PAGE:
The way to communicate shade and texture to the laboratory technician can vary depending on where you are working in the mouth.

dentist communicating shade and texture with lab technician

In the posterior part of the mouth, it is not uncommon to simply write down the requested shade on the lab script and call it a day. However, in the anterior esthetic zone, this practice almost always falls short. I’m quite certain I have never seen a tooth that perfectly matches the shade guide.   

So, in order to communicate shade and texture, I feel that the use of digital photography is essential. Given that shade and texture are completely different, the photos needed to communicate them must be taken differently as well. 

shade and texture photos

Photography for communicating shade

When taking a photo for shade communication, you want to remove the flash reflection from the tooth as best you can, or at least move the reflection to a different part of the tooth.

Instead of orienting the camera perpendicular to the tooth, the camera must be oriented from above (approximately 20 degrees).

communicating tooth shade to lab technician

This moves the flash to the cervical area of the tooth to better show the true shade within the body of the tooth. 

The shade tabs are then held in the same plane of space as the tooth for the photo.

determining tooth shade

Today, accurate shade information can also be communicated with “shade taking” devices; however, it must be noted that these devices are not reliable for communicating sub-surface color, translucency and effects.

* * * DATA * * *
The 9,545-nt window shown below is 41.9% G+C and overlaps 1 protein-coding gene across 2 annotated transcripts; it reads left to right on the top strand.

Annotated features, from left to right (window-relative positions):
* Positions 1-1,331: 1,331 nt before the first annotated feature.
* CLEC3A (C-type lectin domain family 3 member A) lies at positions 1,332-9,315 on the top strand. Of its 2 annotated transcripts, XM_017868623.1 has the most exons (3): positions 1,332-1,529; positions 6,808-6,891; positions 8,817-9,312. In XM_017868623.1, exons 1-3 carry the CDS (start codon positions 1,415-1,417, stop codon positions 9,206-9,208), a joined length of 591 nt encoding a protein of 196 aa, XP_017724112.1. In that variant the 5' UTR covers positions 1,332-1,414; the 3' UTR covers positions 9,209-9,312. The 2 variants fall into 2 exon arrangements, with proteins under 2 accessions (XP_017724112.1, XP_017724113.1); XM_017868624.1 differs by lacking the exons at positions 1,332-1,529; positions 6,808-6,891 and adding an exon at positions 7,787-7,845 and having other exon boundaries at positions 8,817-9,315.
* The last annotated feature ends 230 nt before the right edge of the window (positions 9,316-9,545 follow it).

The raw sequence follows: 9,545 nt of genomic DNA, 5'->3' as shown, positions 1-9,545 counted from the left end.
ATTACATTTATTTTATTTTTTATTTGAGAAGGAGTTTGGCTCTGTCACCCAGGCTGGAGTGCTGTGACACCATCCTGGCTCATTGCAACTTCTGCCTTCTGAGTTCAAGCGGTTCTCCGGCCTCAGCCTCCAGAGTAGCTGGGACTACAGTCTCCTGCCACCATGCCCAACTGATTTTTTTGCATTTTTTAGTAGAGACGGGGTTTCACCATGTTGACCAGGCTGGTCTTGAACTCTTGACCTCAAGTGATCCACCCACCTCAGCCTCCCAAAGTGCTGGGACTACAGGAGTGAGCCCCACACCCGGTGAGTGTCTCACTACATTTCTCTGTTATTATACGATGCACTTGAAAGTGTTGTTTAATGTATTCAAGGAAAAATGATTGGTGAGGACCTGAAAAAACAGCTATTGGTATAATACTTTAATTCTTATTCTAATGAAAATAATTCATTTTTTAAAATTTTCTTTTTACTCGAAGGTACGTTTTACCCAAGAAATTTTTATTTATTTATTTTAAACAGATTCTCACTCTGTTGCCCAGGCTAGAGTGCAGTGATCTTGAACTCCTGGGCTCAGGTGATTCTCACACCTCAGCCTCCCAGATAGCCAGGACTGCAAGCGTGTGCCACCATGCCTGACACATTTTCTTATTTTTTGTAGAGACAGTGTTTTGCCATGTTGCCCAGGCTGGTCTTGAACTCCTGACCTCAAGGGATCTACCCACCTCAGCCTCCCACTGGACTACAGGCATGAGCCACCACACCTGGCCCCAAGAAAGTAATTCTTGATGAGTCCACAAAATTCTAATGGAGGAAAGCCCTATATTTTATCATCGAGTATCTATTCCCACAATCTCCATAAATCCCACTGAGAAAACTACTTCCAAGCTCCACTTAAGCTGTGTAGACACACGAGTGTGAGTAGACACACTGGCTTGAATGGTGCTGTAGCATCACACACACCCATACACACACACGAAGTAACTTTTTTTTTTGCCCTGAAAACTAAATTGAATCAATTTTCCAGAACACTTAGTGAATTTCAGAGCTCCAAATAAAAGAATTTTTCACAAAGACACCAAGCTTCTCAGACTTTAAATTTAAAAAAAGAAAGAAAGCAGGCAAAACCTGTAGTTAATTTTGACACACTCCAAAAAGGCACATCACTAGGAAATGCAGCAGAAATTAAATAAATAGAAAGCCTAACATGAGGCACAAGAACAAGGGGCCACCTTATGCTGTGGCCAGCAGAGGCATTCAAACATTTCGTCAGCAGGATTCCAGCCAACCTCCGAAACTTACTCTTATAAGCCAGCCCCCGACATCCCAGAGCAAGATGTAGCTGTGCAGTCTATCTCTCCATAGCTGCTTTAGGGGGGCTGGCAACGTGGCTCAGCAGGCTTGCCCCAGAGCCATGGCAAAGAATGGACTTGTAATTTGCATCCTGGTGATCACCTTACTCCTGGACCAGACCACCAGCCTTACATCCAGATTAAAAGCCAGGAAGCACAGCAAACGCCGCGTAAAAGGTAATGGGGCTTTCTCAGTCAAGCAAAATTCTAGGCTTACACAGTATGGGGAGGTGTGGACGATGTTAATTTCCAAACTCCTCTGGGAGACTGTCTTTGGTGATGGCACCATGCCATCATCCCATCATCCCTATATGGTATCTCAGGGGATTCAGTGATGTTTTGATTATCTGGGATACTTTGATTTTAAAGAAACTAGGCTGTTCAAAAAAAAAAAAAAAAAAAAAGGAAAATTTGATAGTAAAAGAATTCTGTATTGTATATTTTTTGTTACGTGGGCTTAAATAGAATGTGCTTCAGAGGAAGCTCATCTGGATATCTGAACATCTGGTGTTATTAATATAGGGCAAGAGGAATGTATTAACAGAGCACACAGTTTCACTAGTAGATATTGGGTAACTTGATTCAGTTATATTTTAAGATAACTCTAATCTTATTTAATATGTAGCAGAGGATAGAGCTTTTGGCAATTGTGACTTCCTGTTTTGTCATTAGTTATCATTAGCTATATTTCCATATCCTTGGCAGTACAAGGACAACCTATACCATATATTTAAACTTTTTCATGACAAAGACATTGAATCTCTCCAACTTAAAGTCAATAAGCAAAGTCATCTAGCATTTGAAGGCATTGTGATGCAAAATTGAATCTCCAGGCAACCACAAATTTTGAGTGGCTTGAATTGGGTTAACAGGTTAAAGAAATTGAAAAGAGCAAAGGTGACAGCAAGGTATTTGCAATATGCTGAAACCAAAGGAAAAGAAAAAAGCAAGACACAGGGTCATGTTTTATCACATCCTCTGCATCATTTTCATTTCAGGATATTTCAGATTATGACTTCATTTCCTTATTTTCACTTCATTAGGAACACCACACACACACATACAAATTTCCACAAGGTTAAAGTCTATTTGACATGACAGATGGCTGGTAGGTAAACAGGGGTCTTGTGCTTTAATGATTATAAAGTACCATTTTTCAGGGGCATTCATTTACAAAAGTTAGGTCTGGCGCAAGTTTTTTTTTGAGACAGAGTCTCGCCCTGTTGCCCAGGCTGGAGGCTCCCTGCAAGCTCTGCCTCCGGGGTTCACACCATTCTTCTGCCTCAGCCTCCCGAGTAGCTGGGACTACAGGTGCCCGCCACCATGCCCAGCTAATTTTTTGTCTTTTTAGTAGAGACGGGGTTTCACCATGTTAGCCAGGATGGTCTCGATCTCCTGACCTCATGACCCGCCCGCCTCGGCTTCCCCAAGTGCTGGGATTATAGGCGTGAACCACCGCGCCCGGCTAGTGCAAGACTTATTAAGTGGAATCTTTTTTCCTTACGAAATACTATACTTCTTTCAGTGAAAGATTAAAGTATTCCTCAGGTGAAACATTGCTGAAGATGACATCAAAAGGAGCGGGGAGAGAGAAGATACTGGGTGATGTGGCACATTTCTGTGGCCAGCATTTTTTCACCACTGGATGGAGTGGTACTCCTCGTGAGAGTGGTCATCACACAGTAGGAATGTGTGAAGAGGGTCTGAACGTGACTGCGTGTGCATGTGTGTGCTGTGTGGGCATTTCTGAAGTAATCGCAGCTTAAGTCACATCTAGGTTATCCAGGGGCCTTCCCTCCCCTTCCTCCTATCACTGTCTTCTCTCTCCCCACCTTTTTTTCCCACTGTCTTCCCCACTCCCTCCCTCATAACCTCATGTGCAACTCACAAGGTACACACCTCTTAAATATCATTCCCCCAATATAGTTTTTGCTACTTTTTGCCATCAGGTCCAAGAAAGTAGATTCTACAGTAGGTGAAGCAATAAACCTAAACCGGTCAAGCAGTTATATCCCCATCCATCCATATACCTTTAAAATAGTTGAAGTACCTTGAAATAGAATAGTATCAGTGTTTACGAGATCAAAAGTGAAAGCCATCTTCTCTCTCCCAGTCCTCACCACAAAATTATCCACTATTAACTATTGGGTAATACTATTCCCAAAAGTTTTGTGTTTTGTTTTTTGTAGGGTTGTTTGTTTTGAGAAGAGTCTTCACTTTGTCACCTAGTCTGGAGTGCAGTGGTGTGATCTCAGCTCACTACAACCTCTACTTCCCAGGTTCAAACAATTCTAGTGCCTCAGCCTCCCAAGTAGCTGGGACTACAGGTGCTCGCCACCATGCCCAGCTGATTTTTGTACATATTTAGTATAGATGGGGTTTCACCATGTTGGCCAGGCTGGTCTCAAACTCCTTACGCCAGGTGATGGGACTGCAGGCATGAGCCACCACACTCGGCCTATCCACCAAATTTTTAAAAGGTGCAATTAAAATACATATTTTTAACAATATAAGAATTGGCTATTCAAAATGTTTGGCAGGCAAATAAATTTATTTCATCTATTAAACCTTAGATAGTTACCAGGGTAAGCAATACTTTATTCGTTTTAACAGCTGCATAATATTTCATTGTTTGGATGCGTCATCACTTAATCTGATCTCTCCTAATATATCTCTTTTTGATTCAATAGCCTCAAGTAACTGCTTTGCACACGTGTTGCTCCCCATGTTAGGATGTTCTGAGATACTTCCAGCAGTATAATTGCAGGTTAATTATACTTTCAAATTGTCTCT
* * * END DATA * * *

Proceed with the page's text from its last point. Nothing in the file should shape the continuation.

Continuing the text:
Showing surface texture through photos

Communicating the surface texture is actually accomplished in the opposite way that shade is communicated. When communicating texture, you actually want the flash reflection in the photo. This is achieved by orienting the camera perpendicular to the tooth.

determining and communicating tooth surface texture

Photography is really the only way to communicate texture to the technician. If photography is not used, the only thing the technician can use to determine how much texture to place in the restoration is the texture of the stone model. As can be seen in the figure above, when looking at the stone model, it appears as if the teeth don't have any surface texture at all, but the clinical photo reveals otherwise. 

The reality is that it doesn't take much surface texture to create reflection on the tooth, and photography is best way that this surface can be communicated.

The next time you are taking photos to communicate shade and surface texture, make sure you note the angulation of the camera.

Gregg Kinzer, D.D.S., M.S., Spear Faculty and Contributing Author

(Click this link for more dentistry articles by Dr. Gregg Kinzer.)